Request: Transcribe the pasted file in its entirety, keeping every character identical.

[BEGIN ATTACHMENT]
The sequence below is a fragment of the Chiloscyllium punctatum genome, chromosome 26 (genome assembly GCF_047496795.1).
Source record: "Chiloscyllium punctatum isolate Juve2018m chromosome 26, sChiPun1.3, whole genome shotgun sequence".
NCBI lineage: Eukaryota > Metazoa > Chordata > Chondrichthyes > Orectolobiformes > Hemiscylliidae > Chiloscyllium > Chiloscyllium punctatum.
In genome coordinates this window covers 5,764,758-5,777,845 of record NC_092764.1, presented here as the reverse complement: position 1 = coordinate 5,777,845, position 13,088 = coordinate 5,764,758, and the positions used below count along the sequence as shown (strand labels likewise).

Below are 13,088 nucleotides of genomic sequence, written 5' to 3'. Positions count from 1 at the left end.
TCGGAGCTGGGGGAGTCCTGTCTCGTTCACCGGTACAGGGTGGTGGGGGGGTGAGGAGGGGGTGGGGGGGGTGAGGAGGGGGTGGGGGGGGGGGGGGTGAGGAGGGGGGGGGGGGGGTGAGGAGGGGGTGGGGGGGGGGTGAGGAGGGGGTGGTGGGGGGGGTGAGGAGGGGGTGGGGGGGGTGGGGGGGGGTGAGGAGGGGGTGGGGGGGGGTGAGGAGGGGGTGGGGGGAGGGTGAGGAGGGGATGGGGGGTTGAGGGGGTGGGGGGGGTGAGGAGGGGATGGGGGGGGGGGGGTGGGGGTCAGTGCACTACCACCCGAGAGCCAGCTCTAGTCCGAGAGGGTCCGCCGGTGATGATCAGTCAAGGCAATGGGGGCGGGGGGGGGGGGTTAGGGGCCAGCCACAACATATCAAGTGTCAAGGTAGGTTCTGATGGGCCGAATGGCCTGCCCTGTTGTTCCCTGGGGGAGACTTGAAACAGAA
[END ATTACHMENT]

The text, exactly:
The sequence below is a fragment of the Chiloscyllium punctatum genome, chromosome 26 (genome assembly GCF_047496795.1).
Source record: "Chiloscyllium punctatum isolate Juve2018m chromosome 26, sChiPun1.3, whole genome shotgun sequence".
NCBI lineage: Eukaryota > Metazoa > Chordata > Chondrichthyes > Orectolobiformes > Hemiscylliidae > Chiloscyllium > Chiloscyllium punctatum.
In genome coordinates this window covers 5,764,758-5,777,845 of record NC_092764.1, presented here as the reverse complement: position 1 = coordinate 5,777,845, position 13,088 = coordinate 5,764,758, and the positions used below count along the sequence as shown (strand labels likewise).

Below are 13,088 nucleotides of genomic sequence, written 5' to 3'. Positions count from 1 at the left end.
TCGGAGCTGGGGGAGTCCTGTCTCGTTCACCGGTACAGGGTGGTGGGGGGGTGAGGAGGGGGTGGGGGGGGTGAGGAGGGGGTGGGGGGGGGGGGGGTGAGGAGGGGGGGGGGGGGGTGAGGAGGGGGTGGGGGGGGGGTGAGGAGGGGGTGGTGGGGGGGGTGAGGAGGGGGTGGGGGGGGTGGGGGGGGGTGAGGAGGGGGTGGGGGGGGGTGAGGAGGGGGTGGGGGGAGGGTGAGGAGGGGATGGGGGGTTGAGGGGGTGGGGGGGGTGAGGAGGGGATGGGGGGGGGGGGGTGGGGGTCAGTGCACTACCACCCGAGAGCCAGCTCTAGTCCGAGAGGGTCCGCCGGTGATGATCAGTCAAGGCAATGGGGGCGGGGGGGGGGGGTTAGGGGCCAGCCACAACATATCAAGTGTCAAGGTAGGTTCTGATGGGCCGAATGGCCTGCCCTGTTGTTCCCTGGGGGAGACTTGAAACAGAA